Grab our best-selling pharmacology coloring book!


Angiotensin receptor-neprilysin inhibitors (ARNI) is a new class of heart failure medications. The first drug in this class is Entresto® (sacubitril/valsartan). It is a combination medication comprised of a neprilysin inhibitor (sacubitril) and an angiotensin II receptor blocker (valsartan). 

Mechanism of action: 

To understand the mechanism of action, you must first understand the following biological processes: 

Our body has natural enzymes and hormones that regulate blood pressure and fluid balance.

Natriuretic peptides help maintain sodium and water balance. When this balance is disturbed (say….due to heart failure), levels of natriuretic peptides rise in response to help restore homeostasis. Neprilysin is a naturally occurring enzyme that breaks down natriuretic peptides and prevents them from doing their job. 

Study Tip: Natriuretic sounds like the word diuretic, which is precisely what it is, a ‘natural diuretic’ peptide that helps your body get rid of excess sodium and fluid. Neprilysin ends in ‘-lysin’, hinting that it is an enzyme that lyses or breaks down other substances. 

Angiotensin is a protein hormone that causes vasoconstriction, leading to increased blood pressure and aldosterone synthesis, causing subsequent increases in water retention. 

Study Tip: the prefix ‘angio-‘ means vessel in Greek, so together angiotensin means a hormone that makes your blood vessels tense.

How the medications work (refer to the visual):

  • Sacubitril is a prodrug that inhibits neprilysin thus preventing it from breaking down natriuretic peptides. This mechanism leads to an increase in vasodilation and diuresis as levels of natriuretic peptides rise. 
  • Valsartan directly blocks angiotensin II receptors inhibiting angiotensin II from binding onto the receptors and causing vasoconstriction and aldosterone release.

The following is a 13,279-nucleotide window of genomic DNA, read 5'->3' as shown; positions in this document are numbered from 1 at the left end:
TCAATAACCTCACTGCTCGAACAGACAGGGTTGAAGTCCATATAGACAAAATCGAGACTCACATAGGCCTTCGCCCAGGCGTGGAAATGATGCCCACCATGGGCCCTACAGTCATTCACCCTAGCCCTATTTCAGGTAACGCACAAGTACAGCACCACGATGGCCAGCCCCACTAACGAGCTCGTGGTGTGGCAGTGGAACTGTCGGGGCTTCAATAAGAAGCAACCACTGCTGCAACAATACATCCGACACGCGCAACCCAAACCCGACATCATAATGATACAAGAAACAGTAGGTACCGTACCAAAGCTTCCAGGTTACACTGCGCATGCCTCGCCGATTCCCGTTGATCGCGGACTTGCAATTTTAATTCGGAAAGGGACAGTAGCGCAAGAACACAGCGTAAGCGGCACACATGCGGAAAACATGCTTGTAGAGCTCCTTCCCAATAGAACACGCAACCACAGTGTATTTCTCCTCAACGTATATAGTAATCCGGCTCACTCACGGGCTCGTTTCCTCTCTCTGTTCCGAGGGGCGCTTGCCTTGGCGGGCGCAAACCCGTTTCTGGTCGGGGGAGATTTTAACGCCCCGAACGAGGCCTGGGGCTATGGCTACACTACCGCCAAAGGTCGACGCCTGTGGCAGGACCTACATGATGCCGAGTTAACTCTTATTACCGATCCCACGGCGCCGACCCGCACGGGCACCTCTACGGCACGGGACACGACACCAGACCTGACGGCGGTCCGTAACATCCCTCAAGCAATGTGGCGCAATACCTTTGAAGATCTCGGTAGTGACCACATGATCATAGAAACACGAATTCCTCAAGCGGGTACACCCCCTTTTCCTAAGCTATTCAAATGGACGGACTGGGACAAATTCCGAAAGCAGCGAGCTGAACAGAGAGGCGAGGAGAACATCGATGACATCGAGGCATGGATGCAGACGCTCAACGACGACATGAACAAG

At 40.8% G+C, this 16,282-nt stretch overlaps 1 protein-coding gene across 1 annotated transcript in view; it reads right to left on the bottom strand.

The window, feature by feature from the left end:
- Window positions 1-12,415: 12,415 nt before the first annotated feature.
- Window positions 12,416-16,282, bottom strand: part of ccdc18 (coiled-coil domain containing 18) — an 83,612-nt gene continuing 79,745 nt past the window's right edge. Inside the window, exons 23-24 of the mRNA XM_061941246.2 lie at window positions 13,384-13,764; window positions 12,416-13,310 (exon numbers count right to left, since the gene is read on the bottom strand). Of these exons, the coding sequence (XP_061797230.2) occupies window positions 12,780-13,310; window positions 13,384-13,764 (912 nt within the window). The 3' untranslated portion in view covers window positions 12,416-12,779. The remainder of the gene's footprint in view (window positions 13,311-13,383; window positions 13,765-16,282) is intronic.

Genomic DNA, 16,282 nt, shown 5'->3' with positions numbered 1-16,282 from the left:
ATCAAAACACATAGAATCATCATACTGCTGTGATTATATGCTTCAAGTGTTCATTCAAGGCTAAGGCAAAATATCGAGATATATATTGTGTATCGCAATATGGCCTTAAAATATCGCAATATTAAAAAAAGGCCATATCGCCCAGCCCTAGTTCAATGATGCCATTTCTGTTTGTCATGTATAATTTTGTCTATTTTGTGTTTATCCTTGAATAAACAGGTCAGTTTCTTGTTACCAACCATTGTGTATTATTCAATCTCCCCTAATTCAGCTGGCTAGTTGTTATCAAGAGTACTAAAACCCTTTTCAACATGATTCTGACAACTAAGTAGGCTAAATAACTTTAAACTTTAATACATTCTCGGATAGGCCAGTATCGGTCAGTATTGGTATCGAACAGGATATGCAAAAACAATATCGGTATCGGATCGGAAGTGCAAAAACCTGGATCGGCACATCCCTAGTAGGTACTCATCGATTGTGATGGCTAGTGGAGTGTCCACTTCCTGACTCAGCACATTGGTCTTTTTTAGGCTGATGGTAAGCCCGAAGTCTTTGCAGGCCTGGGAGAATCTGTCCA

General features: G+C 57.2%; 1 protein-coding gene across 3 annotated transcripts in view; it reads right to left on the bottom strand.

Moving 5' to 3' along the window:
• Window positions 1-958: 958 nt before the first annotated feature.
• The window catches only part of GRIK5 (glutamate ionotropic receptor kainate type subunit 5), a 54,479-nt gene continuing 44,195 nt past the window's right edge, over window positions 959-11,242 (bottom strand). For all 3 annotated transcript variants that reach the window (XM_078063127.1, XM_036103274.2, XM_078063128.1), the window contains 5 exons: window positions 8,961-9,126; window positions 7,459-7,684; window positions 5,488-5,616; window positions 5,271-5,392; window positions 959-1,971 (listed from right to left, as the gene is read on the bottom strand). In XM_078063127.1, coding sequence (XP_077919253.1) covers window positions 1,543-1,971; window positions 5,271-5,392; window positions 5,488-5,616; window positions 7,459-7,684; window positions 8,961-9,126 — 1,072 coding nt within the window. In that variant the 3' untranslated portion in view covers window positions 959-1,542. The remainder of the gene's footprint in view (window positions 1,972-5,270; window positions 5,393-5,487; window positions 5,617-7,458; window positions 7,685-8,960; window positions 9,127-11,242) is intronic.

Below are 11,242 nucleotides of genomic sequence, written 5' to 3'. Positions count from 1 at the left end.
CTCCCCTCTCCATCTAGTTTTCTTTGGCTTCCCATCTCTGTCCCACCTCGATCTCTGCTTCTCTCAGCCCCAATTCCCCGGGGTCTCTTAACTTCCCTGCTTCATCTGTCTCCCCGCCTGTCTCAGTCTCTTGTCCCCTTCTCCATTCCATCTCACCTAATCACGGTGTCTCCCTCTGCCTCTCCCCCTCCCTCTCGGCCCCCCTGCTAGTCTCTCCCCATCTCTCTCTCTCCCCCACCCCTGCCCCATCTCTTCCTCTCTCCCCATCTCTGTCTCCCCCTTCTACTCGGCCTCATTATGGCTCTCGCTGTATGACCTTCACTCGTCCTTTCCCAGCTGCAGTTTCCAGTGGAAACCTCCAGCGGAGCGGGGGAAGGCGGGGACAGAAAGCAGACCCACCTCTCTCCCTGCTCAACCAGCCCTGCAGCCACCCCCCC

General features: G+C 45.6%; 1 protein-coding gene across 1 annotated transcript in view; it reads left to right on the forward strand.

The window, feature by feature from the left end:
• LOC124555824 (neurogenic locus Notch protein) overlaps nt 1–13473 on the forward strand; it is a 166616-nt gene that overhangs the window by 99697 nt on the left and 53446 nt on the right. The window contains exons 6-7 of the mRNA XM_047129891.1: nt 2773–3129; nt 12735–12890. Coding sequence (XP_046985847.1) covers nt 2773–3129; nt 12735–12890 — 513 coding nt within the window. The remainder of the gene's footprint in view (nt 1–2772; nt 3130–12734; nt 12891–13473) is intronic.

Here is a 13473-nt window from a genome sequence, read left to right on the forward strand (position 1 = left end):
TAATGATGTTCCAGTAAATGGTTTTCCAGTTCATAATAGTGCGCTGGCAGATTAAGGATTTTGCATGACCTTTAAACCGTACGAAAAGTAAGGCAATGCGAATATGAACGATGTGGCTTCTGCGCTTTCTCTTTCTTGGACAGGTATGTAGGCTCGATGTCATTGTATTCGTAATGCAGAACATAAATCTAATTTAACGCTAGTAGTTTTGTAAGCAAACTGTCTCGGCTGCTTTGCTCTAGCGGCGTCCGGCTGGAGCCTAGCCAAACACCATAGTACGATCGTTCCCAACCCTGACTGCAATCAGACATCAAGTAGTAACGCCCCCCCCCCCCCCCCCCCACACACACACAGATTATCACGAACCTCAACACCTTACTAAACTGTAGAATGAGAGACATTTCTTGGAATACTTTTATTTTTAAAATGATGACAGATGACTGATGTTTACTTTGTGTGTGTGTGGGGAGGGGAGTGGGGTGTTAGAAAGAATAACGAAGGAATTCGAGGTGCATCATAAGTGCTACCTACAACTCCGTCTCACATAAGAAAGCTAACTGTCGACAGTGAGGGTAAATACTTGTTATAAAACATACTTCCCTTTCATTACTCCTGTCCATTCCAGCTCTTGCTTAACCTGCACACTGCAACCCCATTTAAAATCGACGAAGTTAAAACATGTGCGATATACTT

• Reduce the risk of cardiovascular death and hospitalization in patients with chronic heart failure and reduced ejection fraction. 
  • Sacubitril/valsartan is to be used in place of an ACEI or ARB and in conjunction with other standard, heart-failure treatments (e.g., beta blocker, aldosterone antagonist).  


Side Effects:

A fun mnemonic to help you remember the side effects is PARCH.

  • Potassium increase
  • Angioedema 
  • Renal Failure
  • Cough
  • Hypotension

 Clinical Pearls/Education:

  • If the patient was previously on an ACEI, ensure that they are off of it for 36 hours before initiating sacubitril/valsartan to lower the risk of angioedema.
  • Brain natriuretic peptide (BNP) will not be a reliable marker of heart failure exacerbations in patients taking this drug because sacubitril/valsartan inhibits the breakdown of natriuretic peptide leading to an elevation in BNP.
  • Because neprilysin also breaks down angiotensin II, inhibiting neprilysin will result in an accumulation of angiotensin II. For this reason, a neprilysin inhibitor cannot be used alone; it must always be combined with an ARB (such as valsartan) to block the effect of the excess angiotensin II.
  • The recommended starting dose is sacubitril 49 mg/valsartan 51 mg twice per day. It should be doubled every 2 to 4 weeks as tolerated, up to the target dose of sacubitril 97 mg/valsartan 103 mg orally twice per day.
  • Reduce the starting dose to sacubitril 24 mg/valsartan 26 mg in patients with:
    • Renal impairment (eGFR < 30 mL/min)
    • Moderate hepatic impairment (Child-Pugh class B)
    • Previously on a low dose of on ACEI/ARB or not currently on an ACEI/ARB
  • Administer without regard to meals.


  • Entresto Package Insert (Link)
  • 2021 ACC Heart Failure Guidelines (Link)
  • Nicolas D, Kerndt CC, Reed M. Sacubitril/Valsartan. [Updated 2020 Dec 5]. In: StatPearls [Internet]. Treasure Island (FL): StatPearls Publishing; 2020 Jan-. (Link

Check out our FREE Heart Failure Drug Guide here!